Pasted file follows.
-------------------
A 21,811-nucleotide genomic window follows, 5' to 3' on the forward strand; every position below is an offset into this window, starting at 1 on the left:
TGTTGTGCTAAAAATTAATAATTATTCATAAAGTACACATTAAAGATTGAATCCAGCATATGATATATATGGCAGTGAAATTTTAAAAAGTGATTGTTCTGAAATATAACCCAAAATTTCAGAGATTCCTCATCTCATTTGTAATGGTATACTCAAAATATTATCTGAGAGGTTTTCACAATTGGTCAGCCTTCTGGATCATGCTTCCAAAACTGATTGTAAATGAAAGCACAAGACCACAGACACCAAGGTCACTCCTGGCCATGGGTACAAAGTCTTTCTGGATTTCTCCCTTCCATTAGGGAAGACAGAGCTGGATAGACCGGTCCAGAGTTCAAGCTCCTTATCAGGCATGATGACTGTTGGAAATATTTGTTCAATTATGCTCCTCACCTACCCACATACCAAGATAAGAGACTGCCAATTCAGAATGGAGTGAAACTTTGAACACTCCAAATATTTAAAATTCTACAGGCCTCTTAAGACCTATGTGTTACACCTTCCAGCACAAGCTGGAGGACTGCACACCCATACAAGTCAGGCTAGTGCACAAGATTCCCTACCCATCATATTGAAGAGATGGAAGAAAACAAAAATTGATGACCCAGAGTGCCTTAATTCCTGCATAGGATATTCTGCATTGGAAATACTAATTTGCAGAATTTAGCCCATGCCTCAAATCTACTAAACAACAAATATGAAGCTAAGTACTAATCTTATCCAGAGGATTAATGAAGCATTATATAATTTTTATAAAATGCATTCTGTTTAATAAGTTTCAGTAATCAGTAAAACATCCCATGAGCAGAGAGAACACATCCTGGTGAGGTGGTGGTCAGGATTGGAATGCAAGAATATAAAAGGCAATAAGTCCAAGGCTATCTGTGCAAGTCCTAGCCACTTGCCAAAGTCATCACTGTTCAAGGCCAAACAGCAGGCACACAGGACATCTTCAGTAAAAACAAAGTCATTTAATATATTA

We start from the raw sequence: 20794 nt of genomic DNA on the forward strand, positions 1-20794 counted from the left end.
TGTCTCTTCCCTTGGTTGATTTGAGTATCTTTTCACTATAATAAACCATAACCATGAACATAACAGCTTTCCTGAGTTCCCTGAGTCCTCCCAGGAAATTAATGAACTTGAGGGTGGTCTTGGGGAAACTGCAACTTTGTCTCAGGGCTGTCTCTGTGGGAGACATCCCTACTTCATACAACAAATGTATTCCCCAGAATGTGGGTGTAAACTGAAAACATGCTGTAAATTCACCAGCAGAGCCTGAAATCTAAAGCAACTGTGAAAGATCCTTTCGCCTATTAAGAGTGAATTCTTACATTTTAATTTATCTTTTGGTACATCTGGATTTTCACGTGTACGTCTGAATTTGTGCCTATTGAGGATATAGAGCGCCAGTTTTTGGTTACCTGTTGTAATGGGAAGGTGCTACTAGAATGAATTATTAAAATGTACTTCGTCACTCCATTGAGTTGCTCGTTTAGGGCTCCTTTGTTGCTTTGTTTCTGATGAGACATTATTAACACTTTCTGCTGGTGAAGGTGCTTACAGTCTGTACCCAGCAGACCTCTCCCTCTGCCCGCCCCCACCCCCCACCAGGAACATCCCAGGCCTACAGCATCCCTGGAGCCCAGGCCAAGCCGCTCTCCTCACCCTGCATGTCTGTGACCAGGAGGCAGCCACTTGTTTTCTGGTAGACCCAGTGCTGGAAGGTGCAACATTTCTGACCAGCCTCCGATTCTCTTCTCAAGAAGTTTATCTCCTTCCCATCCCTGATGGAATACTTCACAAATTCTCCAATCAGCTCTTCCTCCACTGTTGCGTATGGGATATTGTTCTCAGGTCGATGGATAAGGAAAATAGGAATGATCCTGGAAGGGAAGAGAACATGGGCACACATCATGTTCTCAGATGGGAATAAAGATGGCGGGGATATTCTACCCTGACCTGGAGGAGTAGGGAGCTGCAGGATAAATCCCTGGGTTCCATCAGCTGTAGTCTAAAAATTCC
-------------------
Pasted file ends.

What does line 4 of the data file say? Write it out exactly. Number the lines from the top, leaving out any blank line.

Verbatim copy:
TGTCTCTTCCCTTGGTTGATTTGAGTATCTTTTCACTATAATAAACCATAACCATGAACATAACAGCTTTCCTGAGTTCCCTGAGTCCTCCCAGGAAATTAATGAACTTGAGGGTGGTCTTGGGGAAACTGCAACTTTGTCTCAGGGCTGTCTCTGTGGGAGACATCCCTACTTCATACAACAAATGTATTCCCCAGAATGTGGGTGTAAACTGAAAACATGCTGTAAATTCACCAGCAGAGCCTGAAATCTAAAGCAACTGTGAAAGATCCTTTCGCCTATTAAGAGTGAATTCTTACATTTTAATTTATCTTTTGGTACATCTGGATTTTCACGTGTACGTCTGAATTTGTGCCTATTGAGGATATAGAGCGCCAGTTTTTGGTTACCTGTTGTAATGGGAAGGTGCTACTAGAATGAATTATTAAAATGTACTTCGTCACTCCATTGAGTTGCTCGTTTAGGGCTCCTTTGTTGCTTTGTTTCTGATGAGACATTATTAACACTTTCTGCTGGTGAAGGTGCTTACAGTCTGTACCCAGCAGACCTCTCCCTCTGCCCGCCCCCACCCCCCACCAGGAACATCCCAGGCCTACAGCATCCCTGGAGCCCAGGCCAAGCCGCTCTCCTCACCCTGCATGTCTGTGACCAGGAGGCAGCCACTTGTTTTCTGGTAGACCCAGTGCTGGAAGGTGCAACATTTCTGACCAGCCTCCGATTCTCTTCTCAAGAAGTTTATCTCCTTCCCATCCCTGATGGAATACTTCACAAATTCTCCAATCAGCTCTTCCTCCACTGTTGCGTATGGGATATTGTTCTCAGGTCGATGGATAAGGAAAATAGGAATGATCCTGGAAGGGAAGAGAACATGGGCACACATCATGTTCTCAGATGGGAATAAAGATGGCGGGGATATTCTACCCTGACCTGGAGGAGTAGGGAGCTGCAGGATAAATCCCTGGGTTCCATCAGCTGTAGTCTAAAAATTCC